Comedian Bernie Mac endured some heckling and a campaign rebuke during a surprise appearance Friday night at a fundraiser for Democratic presidential candidate Barack Obama.
Toward the end of a 10-minute standup routine at the Hyatt Regency Hotel in downtown Chicago, the 50-year-old star of "The Bernie Mac Show" joked about menopause, sexual infidelity and promiscuity, and used occasional crude language.
Is Barack Obama a flip-flopper?
In recent weeks, the presumptive Democratic nominee has backed away from his opposition to a wiretapping law that would grant telephone companies de facto immunity for their participation in warrantless wiretapping after 9/11. He backed away from his pledge to stay within public-financing limits during the general election campaign. And he has recently signaled a willingness to shift ground on his plans to withdraw American troops from Iraq.
Some conservatives claim Obama is moving to the center to disguise his liberal leanings. And liberal bloggers are threatening to withdraw their support.
I live in Colorado, where the very pleasant, personally appealing Mark Udall is running as a Democrat for the Senate while supporting a very unpleasant, unappealing plan to help subvert precious American principles and exploit workers.Read More
The Rev. Jesse Jackson, the Chicago civil rights leader known for speaking without thinking, may support presumptive Democratic Presidential nominee Barack Obama in public but apparently has second thoughts about him in private.
An open mike has caught Jackson upset with Obama and saying "I wanna cut his nuts off."
Jackson had just finished an interview on Fox News and was speaking privately after he thought the microphone was off. It wasn't and Fox, being Fox, decided to go public with what he said.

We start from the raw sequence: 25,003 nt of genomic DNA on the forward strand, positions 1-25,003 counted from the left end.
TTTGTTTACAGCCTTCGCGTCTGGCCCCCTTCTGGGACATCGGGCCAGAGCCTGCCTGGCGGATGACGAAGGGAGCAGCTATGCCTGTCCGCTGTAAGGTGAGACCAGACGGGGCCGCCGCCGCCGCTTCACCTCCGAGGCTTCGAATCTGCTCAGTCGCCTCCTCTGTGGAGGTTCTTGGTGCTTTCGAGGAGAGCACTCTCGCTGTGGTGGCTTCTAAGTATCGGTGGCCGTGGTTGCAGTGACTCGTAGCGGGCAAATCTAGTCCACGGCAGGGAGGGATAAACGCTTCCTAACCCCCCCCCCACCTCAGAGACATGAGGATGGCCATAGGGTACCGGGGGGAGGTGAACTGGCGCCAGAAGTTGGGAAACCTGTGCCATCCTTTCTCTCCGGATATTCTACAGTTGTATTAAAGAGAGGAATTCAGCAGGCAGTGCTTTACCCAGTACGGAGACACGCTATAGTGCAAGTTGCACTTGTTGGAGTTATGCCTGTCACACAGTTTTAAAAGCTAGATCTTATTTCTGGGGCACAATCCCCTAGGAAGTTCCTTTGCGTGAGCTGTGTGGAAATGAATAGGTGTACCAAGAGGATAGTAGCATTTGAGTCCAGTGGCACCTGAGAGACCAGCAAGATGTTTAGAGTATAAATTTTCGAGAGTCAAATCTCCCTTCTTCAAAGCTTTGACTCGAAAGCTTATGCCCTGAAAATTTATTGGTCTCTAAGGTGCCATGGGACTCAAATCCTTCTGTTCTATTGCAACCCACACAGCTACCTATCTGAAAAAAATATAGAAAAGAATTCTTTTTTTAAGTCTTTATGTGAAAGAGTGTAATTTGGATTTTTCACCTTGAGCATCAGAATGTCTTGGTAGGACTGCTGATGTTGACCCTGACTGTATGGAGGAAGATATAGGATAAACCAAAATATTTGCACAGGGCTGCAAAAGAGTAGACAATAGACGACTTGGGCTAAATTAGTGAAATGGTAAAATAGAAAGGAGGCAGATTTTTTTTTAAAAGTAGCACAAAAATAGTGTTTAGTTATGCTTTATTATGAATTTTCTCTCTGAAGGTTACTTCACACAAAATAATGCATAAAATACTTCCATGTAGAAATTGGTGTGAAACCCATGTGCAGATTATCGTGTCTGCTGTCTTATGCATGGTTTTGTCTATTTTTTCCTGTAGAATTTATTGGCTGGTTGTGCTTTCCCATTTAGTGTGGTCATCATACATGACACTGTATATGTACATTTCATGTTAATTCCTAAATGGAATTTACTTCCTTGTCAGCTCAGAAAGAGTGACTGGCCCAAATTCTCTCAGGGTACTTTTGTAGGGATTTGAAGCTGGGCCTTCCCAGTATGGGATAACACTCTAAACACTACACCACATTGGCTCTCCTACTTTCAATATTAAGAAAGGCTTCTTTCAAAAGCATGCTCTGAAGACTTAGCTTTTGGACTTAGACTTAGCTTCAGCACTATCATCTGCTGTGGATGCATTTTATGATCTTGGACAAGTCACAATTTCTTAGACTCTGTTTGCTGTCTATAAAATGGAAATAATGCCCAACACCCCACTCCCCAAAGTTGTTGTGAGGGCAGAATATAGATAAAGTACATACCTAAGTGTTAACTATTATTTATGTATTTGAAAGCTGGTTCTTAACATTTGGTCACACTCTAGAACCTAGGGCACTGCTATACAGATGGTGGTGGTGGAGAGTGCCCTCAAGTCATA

My mother had a deft way of turning away those well-meaning folks -- Jehovah's Witnesses? Mormons? -- that came to our front door to convert our family to their faith.
"We have our own religion, thank you!" she would say, while closing the door quickly to avoid further interrogation.Read More
Asked by a voter about accusations of flip-flopping, Democrat Barack Obama dismissed the notion Tuesday that he has shifted stances on Iraq, guns and the death penalty to break with his party's liberal wing and court a wider swath of voters.Read More
Barack Obama on Tuesday proposed changing bankruptcy laws to fast-track the process for military families, help seniors keep their homes, and protect people recovering from natural disasters.Read More
If the presidential election goes to the dogs, John McCain is looking like best in show.
From George Washington's foxhound "Drunkard" to George W. Bush's terriers "Barney" and "Miss Beazley," pets are a longtime presidential tradition for which the presumed Republican nominee seems well prepared, with more than a dozen.Read More
John McCain calls himself an underdog. That may be an understatement. The GOP presidential candidate trails Democrat Barack Obama in polls, organization and money while trying to succeed a deeply unpopular fellow Republican in a year that favors Democrats.
McCain also doesn't seem to have a coherent message let alone much of a strategy despite securing the nomination three months earlier than Obama.
Is Barack Obama close to being shadowed by giant flip-flops and, worse, having the image stick with people all the way to the voting booth?
Four years ago, Republicans branded as a "flip-flop" even the slightest rhetorical or policy change by John Kerry and sent huge replicas of the casual sandals to bob around the Massachusetts Democrat's events, feeding an image of him as a wishy-washy panderer.
Fair or not, Kerry never recovered and lost to President Bush.
It's now the Republican weapon of choice against Obama.